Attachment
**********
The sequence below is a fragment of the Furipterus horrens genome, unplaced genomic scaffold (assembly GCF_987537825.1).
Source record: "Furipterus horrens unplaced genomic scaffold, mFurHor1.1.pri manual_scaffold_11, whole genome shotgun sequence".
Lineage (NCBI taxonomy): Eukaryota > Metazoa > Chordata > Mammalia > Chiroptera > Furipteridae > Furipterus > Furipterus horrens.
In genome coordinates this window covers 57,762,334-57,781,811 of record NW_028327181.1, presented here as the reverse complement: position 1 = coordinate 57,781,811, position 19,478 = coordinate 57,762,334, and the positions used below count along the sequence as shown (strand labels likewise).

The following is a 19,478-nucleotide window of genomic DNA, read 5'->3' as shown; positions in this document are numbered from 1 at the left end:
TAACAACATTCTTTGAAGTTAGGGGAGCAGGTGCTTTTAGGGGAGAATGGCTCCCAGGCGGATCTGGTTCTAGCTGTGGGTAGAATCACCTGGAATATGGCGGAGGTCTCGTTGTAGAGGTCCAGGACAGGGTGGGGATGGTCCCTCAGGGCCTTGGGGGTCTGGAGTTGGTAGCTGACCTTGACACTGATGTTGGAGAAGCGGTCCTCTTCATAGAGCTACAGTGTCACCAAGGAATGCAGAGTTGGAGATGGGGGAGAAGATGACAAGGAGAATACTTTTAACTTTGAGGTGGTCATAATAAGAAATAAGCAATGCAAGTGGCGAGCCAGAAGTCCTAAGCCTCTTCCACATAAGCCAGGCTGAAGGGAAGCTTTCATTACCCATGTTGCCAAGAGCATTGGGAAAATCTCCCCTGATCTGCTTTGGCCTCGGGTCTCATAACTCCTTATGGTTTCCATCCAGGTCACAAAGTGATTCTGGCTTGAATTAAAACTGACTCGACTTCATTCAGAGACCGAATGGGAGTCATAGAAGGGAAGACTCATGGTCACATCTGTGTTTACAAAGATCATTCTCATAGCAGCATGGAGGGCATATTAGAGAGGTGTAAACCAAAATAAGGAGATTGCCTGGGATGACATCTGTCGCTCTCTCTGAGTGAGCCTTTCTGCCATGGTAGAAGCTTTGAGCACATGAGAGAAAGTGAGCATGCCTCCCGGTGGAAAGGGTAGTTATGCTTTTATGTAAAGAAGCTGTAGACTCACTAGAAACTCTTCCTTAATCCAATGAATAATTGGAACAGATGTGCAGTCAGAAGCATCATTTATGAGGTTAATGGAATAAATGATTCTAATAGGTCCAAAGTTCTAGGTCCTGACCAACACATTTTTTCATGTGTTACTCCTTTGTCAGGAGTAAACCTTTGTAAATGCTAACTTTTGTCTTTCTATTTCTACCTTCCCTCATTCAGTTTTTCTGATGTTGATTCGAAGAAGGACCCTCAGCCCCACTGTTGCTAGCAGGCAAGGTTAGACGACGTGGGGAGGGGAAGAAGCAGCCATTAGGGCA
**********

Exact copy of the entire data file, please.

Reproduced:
The sequence below is a fragment of the Furipterus horrens genome, unplaced genomic scaffold (assembly GCF_987537825.1).
Source record: "Furipterus horrens unplaced genomic scaffold, mFurHor1.1.pri manual_scaffold_11, whole genome shotgun sequence".
Lineage (NCBI taxonomy): Eukaryota > Metazoa > Chordata > Mammalia > Chiroptera > Furipteridae > Furipterus > Furipterus horrens.
In genome coordinates this window covers 57,762,334-57,781,811 of record NW_028327181.1, presented here as the reverse complement: position 1 = coordinate 57,781,811, position 19,478 = coordinate 57,762,334, and the positions used below count along the sequence as shown (strand labels likewise).

The following is a 19,478-nucleotide window of genomic DNA, read 5'->3' as shown; positions in this document are numbered from 1 at the left end:
TAACAACATTCTTTGAAGTTAGGGGAGCAGGTGCTTTTAGGGGAGAATGGCTCCCAGGCGGATCTGGTTCTAGCTGTGGGTAGAATCACCTGGAATATGGCGGAGGTCTCGTTGTAGAGGTCCAGGACAGGGTGGGGATGGTCCCTCAGGGCCTTGGGGGTCTGGAGTTGGTAGCTGACCTTGACACTGATGTTGGAGAAGCGGTCCTCTTCATAGAGCTACAGTGTCACCAAGGAATGCAGAGTTGGAGATGGGGGAGAAGATGACAAGGAGAATACTTTTAACTTTGAGGTGGTCATAATAAGAAATAAGCAATGCAAGTGGCGAGCCAGAAGTCCTAAGCCTCTTCCACATAAGCCAGGCTGAAGGGAAGCTTTCATTACCCATGTTGCCAAGAGCATTGGGAAAATCTCCCCTGATCTGCTTTGGCCTCGGGTCTCATAACTCCTTATGGTTTCCATCCAGGTCACAAAGTGATTCTGGCTTGAATTAAAACTGACTCGACTTCATTCAGAGACCGAATGGGAGTCATAGAAGGGAAGACTCATGGTCACATCTGTGTTTACAAAGATCATTCTCATAGCAGCATGGAGGGCATATTAGAGAGGTGTAAACCAAAATAAGGAGATTGCCTGGGATGACATCTGTCGCTCTCTCTGAGTGAGCCTTTCTGCCATGGTAGAAGCTTTGAGCACATGAGAGAAAGTGAGCATGCCTCCCGGTGGAAAGGGTAGTTATGCTTTTATGTAAAGAAGCTGTAGACTCACTAGAAACTCTTCCTTAATCCAATGAATAATTGGAACAGATGTGCAGTCAGAAGCATCATTTATGAGGTTAATGGAATAAATGATTCTAATAGGTCCAAAGTTCTAGGTCCTGACCAACACATTTTTTCATGTGTTACTCCTTTGTCAGGAGTAAACCTTTGTAAATGCTAACTTTTGTCTTTCTATTTCTACCTTCCCTCATTCAGTTTTTCTGATGTTGATTCGAAGAAGGACCCTCAGCCCCACTGTTGCTAGCAGGCAAGGTTAGACGACGTGGGGAGGGGAAGAAGCAGCCATTAGGGCA